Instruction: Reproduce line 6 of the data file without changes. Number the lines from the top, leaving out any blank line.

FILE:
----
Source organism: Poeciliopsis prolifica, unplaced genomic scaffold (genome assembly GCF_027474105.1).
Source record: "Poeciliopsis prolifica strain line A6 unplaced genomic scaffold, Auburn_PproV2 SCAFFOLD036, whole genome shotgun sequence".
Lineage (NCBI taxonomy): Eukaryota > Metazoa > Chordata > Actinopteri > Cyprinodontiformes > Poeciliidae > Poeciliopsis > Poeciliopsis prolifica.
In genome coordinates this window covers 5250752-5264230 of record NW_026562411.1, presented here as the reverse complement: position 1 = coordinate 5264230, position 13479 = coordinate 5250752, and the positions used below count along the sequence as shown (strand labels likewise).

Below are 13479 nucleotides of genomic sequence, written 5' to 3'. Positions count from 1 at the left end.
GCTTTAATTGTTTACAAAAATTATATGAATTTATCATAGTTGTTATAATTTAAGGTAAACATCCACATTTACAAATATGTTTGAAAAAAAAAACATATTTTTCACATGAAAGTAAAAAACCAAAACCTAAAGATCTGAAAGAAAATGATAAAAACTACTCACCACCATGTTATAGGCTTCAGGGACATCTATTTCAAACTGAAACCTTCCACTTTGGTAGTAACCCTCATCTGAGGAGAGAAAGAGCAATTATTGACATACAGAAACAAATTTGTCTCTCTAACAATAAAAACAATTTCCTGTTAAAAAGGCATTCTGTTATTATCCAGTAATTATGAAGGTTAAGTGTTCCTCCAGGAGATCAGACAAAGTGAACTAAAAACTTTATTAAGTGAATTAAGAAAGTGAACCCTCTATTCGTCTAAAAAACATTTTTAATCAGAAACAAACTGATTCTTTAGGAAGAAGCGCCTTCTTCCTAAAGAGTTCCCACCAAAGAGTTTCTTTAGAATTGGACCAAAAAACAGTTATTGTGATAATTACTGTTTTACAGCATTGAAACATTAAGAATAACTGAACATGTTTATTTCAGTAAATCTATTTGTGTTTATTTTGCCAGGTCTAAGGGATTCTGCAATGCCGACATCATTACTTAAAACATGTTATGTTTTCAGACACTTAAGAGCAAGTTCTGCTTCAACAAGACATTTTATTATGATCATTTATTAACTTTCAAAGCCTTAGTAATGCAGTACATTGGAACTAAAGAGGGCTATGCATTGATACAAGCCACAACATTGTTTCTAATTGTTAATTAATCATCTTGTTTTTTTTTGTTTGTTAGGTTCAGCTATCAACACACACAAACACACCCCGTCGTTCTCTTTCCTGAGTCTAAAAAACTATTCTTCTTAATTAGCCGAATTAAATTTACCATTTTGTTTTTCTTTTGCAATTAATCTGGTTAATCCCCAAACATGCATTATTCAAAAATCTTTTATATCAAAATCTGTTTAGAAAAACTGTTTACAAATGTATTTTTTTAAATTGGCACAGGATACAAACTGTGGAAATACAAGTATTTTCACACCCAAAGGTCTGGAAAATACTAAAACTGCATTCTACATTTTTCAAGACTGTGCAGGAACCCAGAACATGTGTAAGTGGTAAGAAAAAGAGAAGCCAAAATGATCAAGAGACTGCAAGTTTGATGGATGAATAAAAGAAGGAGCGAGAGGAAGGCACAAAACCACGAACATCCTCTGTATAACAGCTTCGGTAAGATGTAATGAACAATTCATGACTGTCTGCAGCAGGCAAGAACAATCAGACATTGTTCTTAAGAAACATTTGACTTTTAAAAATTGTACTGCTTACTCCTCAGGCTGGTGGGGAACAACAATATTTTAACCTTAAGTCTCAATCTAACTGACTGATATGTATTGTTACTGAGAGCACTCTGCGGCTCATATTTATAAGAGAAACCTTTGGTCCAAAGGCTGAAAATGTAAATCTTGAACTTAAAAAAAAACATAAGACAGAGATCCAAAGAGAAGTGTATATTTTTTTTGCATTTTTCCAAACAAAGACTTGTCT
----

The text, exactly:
GCTTTAATTGTTTACAAAAATTATATGAATTTATCATAGTTGTTATAATTTAAGGTAAACATCCACATTTACAAATATGTTTGAAAAAAAAAACATATTTTTCACATGAAAGTAAAAAACCAAAACCTAAAGATCTGAAAGAAAATGATAAAAACTACTCACCACCATGTTATAGGCTTCAGGGACATCTATTTCAAACTGAAACCTTCCACTTTGGTAGTAACCCTCATCTGAGGAGAGAAAGAGCAATTATTGACATACAGAAACAAATTTGTCTCTCTAACAATAAAAACAATTTCCTGTTAAAAAGGCATTCTGTTATTATCCAGTAATTATGAAGGTTAAGTGTTCCTCCAGGAGATCAGACAAAGTGAACTAAAAACTTTATTAAGTGAATTAAGAAAGTGAACCCTCTATTCGTCTAAAAAACATTTTTAATCAGAAACAAACTGATTCTTTAGGAAGAAGCGCCTTCTTCCTAAAGAGTTCCCACCAAAGAGTTTCTTTAGAATTGGACCAAAAAACAGTTATTGTGATAATTACTGTTTTACAGCATTGAAACATTAAGAATAACTGAACATGTTTATTTCAGTAAATCTATTTGTGTTTATTTTGCCAGGTCTAAGGGATTCTGCAATGCCGACATCATTACTTAAAACATGTTATGTTTTCAGACACTTAAGAGCAAGTTCTGCTTCAACAAGACATTTTATTATGATCATTTATTAACTTTCAAAGCCTTAGTAATGCAGTACATTGGAACTAAAGAGGGCTATGCATTGATACAAGCCACAACATTGTTTCTAATTGTTAATTAATCATCTTGTTTTTTTTTGTTTGTTAGGTTCAGCTATCAACACACACAAACACACCCCGTCGTTCTCTTTCCTGAGTCTAAAAAACTATTCTTCTTAATTAGCCGAATTAAATTTACCATTTTGTTTTTCTTTTGCAATTAATCTGGTTAATCCCCAAACATGCATTATTCAAAAATCTTTTATATCAAAATCTGTTTAGAAAAACTGTTTACAAATGTATTTTTTTAAATTGGCACAGGATACAAACTGTGGAAATACAAGTATTTTCACACCCAAAGGTCTGGAAAATACTAAAACTGCATTCTACATTTTTCAAGACTGTGCAGGAACCCAGAACATGTGTAAGTGGTAAGAAAAAGAGAAGCCAAAATGATCAAGAGACTGCAAGTTTGATGGATGAATAAAAGAAGGAGCGAGAGGAAGGCACAAAACCACGAACATCCTCTGTATAACAGCTTCGGTAAGATGTAATGAACAATTCATGACTGTCTGCAGCAGGCAAGAACAATCAGACATTGTTCTTAAGAAACATTTGACTTTTAAAAATTGTACTGCTTACTCCTCAGGCTGGTGGGGAACAACAATATTTTAACCTTAAGTCTCAATCTAACTGACTGATATGTATTGTTACTGAGAGCACTCTGCGGCTCATATTTATAAGAGAAACCTTTGGTCCAAAGGCTGAAAATGTAAATCTTGAACTTAAAAAAAAACATAAGACAGAGATCCAAAGAGAAGTGTATATTTTTTTTGCATTTTTCCAAACAAAGACTTGTCT